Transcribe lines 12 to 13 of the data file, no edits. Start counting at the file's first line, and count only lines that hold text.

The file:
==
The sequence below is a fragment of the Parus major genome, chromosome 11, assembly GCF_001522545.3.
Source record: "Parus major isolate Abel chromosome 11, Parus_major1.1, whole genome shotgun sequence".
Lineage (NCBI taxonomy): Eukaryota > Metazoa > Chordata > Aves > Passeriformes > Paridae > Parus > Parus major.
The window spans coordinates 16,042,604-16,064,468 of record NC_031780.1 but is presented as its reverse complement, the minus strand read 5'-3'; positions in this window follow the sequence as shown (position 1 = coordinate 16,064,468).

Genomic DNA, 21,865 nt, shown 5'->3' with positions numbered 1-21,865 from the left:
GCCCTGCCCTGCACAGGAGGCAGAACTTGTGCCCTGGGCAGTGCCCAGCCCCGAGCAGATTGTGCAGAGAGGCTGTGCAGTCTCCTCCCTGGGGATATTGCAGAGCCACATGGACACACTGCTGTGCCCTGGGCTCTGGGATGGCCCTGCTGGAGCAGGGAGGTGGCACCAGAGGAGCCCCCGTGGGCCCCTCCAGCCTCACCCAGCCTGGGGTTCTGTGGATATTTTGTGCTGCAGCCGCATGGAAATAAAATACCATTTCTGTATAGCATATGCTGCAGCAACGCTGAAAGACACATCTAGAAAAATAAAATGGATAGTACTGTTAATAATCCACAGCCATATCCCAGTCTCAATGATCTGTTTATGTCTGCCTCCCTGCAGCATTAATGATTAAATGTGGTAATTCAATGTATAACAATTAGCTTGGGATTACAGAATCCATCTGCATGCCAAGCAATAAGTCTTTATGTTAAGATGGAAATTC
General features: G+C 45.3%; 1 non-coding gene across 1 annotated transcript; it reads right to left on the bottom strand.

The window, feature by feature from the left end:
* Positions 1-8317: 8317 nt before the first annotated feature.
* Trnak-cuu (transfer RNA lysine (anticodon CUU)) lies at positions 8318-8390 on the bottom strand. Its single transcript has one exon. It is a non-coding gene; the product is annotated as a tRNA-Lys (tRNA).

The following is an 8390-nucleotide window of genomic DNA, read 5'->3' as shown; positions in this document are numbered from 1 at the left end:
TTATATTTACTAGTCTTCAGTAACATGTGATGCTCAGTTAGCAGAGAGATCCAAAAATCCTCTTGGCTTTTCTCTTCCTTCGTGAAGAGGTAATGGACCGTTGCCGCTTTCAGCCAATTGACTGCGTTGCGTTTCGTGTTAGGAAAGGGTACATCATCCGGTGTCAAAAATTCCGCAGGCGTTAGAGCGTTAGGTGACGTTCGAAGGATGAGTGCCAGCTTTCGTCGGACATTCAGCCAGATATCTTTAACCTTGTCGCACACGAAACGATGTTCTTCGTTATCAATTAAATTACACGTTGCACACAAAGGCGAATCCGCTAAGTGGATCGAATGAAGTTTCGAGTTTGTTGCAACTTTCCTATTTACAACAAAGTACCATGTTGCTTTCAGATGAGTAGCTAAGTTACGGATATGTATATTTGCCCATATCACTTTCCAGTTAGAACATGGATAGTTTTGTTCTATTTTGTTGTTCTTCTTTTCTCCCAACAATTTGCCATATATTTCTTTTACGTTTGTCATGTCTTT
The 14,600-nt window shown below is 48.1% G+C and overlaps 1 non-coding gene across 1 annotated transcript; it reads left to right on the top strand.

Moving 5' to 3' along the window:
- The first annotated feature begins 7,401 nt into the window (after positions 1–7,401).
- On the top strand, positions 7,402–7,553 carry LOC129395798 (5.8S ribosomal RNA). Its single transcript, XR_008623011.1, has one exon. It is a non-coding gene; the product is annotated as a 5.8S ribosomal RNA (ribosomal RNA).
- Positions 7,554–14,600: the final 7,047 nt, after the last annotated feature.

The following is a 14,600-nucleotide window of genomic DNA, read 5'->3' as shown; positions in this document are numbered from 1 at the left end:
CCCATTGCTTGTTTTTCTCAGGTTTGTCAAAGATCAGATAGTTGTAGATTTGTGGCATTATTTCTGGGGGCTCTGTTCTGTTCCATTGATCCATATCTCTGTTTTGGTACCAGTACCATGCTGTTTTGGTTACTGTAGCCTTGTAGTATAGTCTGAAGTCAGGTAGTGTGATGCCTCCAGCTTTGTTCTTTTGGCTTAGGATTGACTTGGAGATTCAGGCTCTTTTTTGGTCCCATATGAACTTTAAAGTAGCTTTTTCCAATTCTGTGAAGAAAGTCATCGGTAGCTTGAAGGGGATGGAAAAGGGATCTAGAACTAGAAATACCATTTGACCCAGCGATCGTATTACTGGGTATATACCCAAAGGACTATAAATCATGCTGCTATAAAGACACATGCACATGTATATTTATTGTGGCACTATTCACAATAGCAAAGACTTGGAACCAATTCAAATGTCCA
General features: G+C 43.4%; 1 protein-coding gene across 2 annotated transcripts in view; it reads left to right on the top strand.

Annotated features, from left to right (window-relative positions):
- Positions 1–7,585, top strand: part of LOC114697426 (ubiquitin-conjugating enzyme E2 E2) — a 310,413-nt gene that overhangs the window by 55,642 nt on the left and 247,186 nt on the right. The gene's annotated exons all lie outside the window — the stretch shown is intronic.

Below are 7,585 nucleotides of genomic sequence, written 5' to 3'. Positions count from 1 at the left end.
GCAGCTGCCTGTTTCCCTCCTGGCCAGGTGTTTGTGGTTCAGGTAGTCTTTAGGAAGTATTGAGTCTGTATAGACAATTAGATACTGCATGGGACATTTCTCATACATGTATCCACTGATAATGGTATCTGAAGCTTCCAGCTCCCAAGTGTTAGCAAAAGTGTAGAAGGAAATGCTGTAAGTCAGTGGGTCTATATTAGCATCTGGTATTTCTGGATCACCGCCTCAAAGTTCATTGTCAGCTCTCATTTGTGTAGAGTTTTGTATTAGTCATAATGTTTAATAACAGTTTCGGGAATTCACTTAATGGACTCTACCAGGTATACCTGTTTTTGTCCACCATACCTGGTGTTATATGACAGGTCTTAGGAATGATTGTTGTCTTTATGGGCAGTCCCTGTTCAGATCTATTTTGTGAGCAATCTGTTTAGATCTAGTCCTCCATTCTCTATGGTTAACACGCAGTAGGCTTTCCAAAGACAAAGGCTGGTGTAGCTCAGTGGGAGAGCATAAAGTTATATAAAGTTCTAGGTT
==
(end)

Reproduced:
TTATATTTACTAGTCTTCAGTAACATGTGATGCTCAGTTAGCAGAGAGATCCAAAAATCCTCTTGGCTTTTCTCTTCCTTCGTGAAGAGGTAATGGACCGTTGCCGCTTTCAGCCAATTGACTGCGTTGCGTTTCGTGTTAGGAAAGGGTACATCATCCGGTGTCAAAAATTCCGCAGGCGTTAGAGCGTTAGGTGACGTTCGAAGGATGAGTGCCAGCTTTCGTCGGACATTCAGCCAGATATCTTTAACCTTGTCGCACACGAAACGATGTTCTTCGTTATCAATTAAATTACACGTTGCACACAAAGGCGAATCCGCTAAGTGGATCGAATGAAGTTTCGAGTTTGTTGCAACTTTCCTATTTACAACAAAGTACCATGTTGCTTTCAGATGAGTAGCTAAGTTACGGATATGTATATTTGCCCATATCACTTTCCAGTTAGAACATGGATAGTTTTGTTCTATTTTGTTGTTCTTCTTTTCTCCCAACAATTTGCCATATATTTCTTTTACGTTTGTCATGTCTTT
The 14,600-nt window shown below is 48.1% G+C and overlaps 1 non-coding gene across 1 annotated transcript; it reads left to right on the top strand.